Thursday, May 28, 2009

Linux partition advice

When I first partioned my disk I put /boot on the first partition and gave it 96M, following some advice found online I assume. This is not enough. I suggest giving it 256M. It is still a fraction of your hard disk. And because /boot is special it is impossible, or at least complex, to move some files to other partitions and link to them.

About a week ago ubuntu upgrade started complaining about a kernel upgrade problem. I ignored it for a few days assuming it would sort itself out. But it kept happening. Then when I viewed details of the upgrade I noticed (just briefly before it vanished off-screen) it was saying not enough diskspace on /boot.

Not again! When I tried to upgrade from Ubuntu 7 to Ubuntu 8 lack of space on /boot caused problems then too.

Poking around I also found I still had linux-generic packages installed, even though I'd switched to the linux-server kernel (see 6Gb on 32-bit linux). I deleted all packages that had the word "generic" in their name. After a reboot I still had one "generic" file left in /boot which I then just deleted. There was also a *.bak file for my current kernel. Datestamp was for a week ago, so I deleted that too.

It doesn't look like I've broken anything, and I'm now down to using 40M on /boot with 48M free (and I still have Ubuntu 7's linux-server kernel in there, which I think is now pointless, so I could reduce it even more).

Therefore, you can get away with a mere 96M /boot partition, it just requires more time and effort.

Conversely, I think a /boot partition above a certain size (1G?) causes problem at boot time, which is the whole reason for have a separate /boot partition. But I'm no expert, and that may be old-fashioned advice, and every BIOS on every motherboard made in the last 10 years may in fact be fine.

I dunno, and am too busy with more interesting stuff to study up on it, which is why I'll go for a 256M partition on my next computer.

3 comments:

keith.s.wilkinson said...

You may need a separate Ext2, Ext3 (or such legacy file system) /boot partition for GRUB Stage2 and the kernel if other partitions have file systems that GRUB Stage2 can't understand -- like RAID or LVM or Ext4.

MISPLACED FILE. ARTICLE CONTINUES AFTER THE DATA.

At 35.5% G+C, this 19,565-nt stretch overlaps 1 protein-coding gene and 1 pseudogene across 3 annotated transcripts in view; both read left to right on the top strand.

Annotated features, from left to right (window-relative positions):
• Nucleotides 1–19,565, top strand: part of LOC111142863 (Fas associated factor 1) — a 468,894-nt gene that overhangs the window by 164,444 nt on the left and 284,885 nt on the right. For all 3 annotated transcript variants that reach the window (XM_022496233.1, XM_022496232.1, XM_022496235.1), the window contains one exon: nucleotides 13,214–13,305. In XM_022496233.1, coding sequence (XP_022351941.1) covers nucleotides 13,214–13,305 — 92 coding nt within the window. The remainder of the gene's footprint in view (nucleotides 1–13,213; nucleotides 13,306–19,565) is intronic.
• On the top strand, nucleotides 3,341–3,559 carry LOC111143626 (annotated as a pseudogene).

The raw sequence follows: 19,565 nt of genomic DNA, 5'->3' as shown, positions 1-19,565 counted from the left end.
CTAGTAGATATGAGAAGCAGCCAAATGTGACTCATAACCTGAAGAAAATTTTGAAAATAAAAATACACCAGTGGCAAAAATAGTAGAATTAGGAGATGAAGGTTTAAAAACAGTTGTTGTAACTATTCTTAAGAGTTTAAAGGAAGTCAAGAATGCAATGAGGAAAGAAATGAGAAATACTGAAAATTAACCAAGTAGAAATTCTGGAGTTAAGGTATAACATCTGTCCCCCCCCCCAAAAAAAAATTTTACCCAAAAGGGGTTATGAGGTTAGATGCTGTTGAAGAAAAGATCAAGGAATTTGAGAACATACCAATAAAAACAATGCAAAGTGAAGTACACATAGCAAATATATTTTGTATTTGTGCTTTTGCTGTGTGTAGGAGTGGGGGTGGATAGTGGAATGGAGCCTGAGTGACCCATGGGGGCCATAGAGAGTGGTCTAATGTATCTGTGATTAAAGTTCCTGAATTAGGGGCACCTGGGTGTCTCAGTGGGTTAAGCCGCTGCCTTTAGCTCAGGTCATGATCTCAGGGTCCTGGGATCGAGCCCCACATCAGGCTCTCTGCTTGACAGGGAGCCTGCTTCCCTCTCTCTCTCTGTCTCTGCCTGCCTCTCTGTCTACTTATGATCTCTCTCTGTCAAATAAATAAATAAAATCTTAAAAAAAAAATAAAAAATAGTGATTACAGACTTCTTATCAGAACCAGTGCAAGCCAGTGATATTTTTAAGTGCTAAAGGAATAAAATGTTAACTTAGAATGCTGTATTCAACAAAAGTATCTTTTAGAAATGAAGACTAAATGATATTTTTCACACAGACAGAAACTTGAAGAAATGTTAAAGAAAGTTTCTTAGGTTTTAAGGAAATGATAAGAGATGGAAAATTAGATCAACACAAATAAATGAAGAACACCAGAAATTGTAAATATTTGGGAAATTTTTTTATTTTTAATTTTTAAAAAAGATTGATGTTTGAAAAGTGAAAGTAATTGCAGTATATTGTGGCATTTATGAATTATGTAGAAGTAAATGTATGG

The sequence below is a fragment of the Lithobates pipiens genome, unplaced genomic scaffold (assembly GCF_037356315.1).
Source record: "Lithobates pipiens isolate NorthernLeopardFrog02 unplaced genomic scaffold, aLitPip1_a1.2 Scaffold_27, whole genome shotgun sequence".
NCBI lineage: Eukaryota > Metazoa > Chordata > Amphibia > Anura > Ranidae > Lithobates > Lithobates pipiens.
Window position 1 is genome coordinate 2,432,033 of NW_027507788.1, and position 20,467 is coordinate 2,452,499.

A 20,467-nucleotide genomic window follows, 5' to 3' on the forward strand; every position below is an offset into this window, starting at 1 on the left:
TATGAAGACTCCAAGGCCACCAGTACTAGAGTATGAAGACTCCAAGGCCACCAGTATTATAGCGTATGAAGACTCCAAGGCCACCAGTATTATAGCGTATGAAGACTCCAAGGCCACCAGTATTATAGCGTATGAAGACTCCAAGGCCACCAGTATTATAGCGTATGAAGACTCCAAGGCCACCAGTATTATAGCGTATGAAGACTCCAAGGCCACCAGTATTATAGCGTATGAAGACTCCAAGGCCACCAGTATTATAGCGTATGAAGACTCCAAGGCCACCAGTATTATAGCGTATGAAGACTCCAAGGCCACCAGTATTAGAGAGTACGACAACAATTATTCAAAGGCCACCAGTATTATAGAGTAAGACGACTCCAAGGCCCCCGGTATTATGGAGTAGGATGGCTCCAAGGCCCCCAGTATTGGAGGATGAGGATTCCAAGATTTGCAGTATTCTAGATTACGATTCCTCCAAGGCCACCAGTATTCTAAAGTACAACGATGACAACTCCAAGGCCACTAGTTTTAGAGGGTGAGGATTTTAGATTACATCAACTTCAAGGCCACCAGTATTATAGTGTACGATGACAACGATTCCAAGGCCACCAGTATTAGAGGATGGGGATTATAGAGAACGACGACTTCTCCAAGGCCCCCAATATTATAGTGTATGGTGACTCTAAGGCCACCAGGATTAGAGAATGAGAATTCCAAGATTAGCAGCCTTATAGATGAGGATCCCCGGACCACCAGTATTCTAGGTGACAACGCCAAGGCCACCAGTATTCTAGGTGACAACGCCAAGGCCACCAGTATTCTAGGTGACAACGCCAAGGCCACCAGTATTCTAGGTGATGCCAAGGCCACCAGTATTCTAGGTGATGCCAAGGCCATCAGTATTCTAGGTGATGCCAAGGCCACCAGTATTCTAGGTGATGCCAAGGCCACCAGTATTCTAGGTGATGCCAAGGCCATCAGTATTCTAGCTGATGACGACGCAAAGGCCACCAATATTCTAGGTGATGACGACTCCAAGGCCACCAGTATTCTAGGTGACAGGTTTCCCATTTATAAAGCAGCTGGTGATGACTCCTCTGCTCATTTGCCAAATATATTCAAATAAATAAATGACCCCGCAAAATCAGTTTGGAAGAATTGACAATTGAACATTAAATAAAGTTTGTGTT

The Stage1 boot code *either* goes in the MBR *or* at the beginning of the /boot partition -- and in this latter case, to be bootable, it should be made a Primary partition and be flagged as the *Active* Primary partition.
Although it's unlikely that the contents of your boot partition will grow to anywhere near 150MB, some modern distros like Fedora require that /boot be a minimum of 150MB or they won't install.
Since /tmp and /var may fill up, it's a good idea to make them separate partitions; /usr can be made read-only (for security) if on a separate partition; and
a separate /home partition makes backup easier.

darren said...

Hi Keith,
Thanks for letting me know about the 150M minimum in Fedora. Like I said, I'll probably go with 256M next time.

>Since /tmp and /var may fill up...

Yes, I hear this a lot. The counter-argument is that if you have lots of partitions you increase the chances of filling them up, because they're too small! Sorting that mess out is very time-consuming. Been there, done that. I've come to the conclusion I cannot accurately predict the future.
(My home directory is a separate partition, so I could encrypt it, and I did indeed make it too small!!)

Luke said...

On modern systems, I don't see the point of keeping it separate from the / partition.

Almost any BIOS on a usable computer today will take it wherever you put it, no matter partition size or location.

If you're concerned about a newer file system (such as ext4 or reiser) causing problems for GRUB, don't be. This is what GRUB Stage 1.5 is for.
On Ubuntu 9.04 `ls -1 /boot/grub/*stage1_5' gives:

/boot/grub/e2fs_stage1_5
/boot/grub/fat_stage1_5
/boot/grub/jfs_stage1_5
/boot/grub/minix_stage1_5
/boot/grub/reiserfs_stage1_5
/boot/grub/xfs_stage1_5

~ Luke